A mixer or console consists of a specific number of channels that allow input from microphones, electric instruments or other sources such as other channels that may be internally routed via parameters found on the console itself. Each channel strip will typically have an equalizer, a volume fader, a pan pot, mute and solo controls to process audio as it is recorded or mixed. Most consoles will have means of changing input source, re-routing signal paths and introducing effects via cables or internal routing capabilities. The mixer or console is the hub of all incoming and outgoing sounds, and the flexibility of a studio or live setup is greatly dependent on the functionality of the console.
Audio equipment such as analog consoles and many synthesizers are considered to be modular. This term refers to the function of the equipment in that modules may be reconfigured and replaced with other modules. A module can be anything from a microphone pre-amplifier, an EQ, a volume fader, a compressor, a filter and anything that processes a signal.
The sequence of modules and their setting rely solely on source material whether recording or mixing tracks. Modules may be hardwired and/or re-routable via patch cables or internal configurations. For instance, you are able to alter the sequence as the channel strip permits.
Not only are modules within a standard channel strip able to be re-configured but external devices such as outboard gear and effects are able to be patched in to sequence. There are many ways to process, combine, introduce and split signals with a mixer or console, and as mentioned before the flexibility of a system is largely dependent upon the mixer.
Patch bays, busses, matrices, send/returns and groups are all methods of re-routing signal paths and processing. It’s important to understand the capabilities of your console in order to properly understand signal flow when introducing external elements such as instruments and effects.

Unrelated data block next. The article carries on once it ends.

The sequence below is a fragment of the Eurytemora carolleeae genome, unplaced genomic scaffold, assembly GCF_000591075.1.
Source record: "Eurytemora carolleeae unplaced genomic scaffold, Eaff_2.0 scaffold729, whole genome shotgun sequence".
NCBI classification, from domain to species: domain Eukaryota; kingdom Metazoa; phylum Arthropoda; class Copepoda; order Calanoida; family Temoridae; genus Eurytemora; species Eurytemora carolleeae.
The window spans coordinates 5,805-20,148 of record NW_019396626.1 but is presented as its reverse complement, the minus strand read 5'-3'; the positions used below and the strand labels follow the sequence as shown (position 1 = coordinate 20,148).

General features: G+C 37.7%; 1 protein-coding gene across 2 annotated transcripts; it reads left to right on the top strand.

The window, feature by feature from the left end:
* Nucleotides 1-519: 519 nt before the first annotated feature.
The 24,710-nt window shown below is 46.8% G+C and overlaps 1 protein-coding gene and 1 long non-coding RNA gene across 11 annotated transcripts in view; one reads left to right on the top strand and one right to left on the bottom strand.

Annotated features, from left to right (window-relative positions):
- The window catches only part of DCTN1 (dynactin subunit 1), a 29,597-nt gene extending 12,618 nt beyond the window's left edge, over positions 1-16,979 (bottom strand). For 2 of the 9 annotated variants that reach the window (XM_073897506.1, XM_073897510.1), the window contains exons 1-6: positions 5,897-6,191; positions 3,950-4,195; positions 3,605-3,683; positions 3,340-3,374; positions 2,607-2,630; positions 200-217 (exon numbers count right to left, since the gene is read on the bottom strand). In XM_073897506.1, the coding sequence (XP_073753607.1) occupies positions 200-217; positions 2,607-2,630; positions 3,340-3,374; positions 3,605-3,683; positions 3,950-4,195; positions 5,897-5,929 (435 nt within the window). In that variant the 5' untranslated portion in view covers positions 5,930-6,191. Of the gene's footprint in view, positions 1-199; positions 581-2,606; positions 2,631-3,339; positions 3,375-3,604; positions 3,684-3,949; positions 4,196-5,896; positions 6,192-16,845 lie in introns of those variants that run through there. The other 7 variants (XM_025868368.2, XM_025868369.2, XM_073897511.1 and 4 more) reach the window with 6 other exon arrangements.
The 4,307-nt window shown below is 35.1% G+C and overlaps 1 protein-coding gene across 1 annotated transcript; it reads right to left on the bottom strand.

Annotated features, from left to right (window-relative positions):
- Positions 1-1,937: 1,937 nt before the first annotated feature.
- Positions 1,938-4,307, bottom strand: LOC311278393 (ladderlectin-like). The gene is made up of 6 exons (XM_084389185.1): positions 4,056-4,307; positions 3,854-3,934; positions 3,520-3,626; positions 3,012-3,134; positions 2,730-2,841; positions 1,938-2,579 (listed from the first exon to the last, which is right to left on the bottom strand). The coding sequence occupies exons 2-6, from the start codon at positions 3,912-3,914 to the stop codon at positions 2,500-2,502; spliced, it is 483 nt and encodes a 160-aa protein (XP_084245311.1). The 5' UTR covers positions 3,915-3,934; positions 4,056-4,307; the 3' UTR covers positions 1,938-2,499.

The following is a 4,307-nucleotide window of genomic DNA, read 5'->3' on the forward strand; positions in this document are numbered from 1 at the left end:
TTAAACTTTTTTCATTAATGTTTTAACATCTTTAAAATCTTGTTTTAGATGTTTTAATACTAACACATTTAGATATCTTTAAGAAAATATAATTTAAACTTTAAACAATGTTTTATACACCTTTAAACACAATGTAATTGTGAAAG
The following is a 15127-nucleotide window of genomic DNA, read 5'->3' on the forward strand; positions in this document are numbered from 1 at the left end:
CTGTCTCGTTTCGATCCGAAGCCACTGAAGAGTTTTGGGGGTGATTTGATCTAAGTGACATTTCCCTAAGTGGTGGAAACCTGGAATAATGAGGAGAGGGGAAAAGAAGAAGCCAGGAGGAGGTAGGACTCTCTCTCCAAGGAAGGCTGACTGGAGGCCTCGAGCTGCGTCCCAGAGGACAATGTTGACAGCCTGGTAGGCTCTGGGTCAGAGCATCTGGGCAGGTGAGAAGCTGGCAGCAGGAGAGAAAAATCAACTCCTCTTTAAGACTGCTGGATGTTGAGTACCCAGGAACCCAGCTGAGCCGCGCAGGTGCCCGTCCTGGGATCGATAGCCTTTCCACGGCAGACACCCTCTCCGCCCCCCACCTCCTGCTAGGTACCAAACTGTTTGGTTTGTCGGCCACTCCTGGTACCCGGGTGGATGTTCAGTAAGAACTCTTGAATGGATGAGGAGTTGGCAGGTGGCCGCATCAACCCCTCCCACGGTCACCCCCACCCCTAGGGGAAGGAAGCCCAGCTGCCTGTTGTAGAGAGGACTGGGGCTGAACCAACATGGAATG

The master section on a console or mixer is the final panel in which an audio signal is processed through. Here you will find controls such as transport controls, master volume, send/return controls, configuration buttons and general console setup. The master section is the blueprint of a console and will present a consoles primary functions in one look.
A signals may be stereo or mono based on the source. For instance, microphones and electric guitars produce mono signals while electronic synthesizers and digital format media often produce stereo signals. Mono instruments produce a single signal output, the left and right channel together, and stereo instruments produce two signals, the left and right channel separately. This means stereo instruments require two mono channel strips.
The pan pot in the mixer section must be used to split the signal to the left and right monitors to reproduce exactly the stereo placement of the sound. Pan the two mono channel strips hard left and hard right.